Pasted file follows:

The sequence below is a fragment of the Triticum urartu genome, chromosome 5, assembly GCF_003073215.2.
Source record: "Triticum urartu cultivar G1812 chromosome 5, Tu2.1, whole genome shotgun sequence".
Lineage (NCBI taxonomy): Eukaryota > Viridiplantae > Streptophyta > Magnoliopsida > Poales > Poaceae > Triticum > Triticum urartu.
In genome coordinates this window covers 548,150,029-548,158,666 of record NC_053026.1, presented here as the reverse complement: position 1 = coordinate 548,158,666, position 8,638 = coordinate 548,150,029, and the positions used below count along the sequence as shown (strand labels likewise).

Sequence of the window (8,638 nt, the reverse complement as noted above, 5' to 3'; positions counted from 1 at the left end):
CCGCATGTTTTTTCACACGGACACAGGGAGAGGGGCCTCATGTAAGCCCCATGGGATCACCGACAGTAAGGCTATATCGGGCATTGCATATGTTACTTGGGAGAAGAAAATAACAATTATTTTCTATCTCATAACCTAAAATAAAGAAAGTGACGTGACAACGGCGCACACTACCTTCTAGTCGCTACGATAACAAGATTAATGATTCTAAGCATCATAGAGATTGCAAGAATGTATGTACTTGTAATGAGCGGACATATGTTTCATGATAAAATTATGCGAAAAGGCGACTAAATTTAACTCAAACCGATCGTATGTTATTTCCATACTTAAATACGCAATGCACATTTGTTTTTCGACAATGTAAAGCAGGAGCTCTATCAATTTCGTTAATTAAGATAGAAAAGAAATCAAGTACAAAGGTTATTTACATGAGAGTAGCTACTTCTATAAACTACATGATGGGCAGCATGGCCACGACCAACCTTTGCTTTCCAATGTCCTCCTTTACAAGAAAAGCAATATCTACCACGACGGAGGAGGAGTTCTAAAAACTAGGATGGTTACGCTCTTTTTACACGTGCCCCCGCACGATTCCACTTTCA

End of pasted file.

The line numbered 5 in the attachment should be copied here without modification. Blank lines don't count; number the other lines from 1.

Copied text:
Sequence of the window (8,638 nt, the reverse complement as noted above, 5' to 3'; positions counted from 1 at the left end):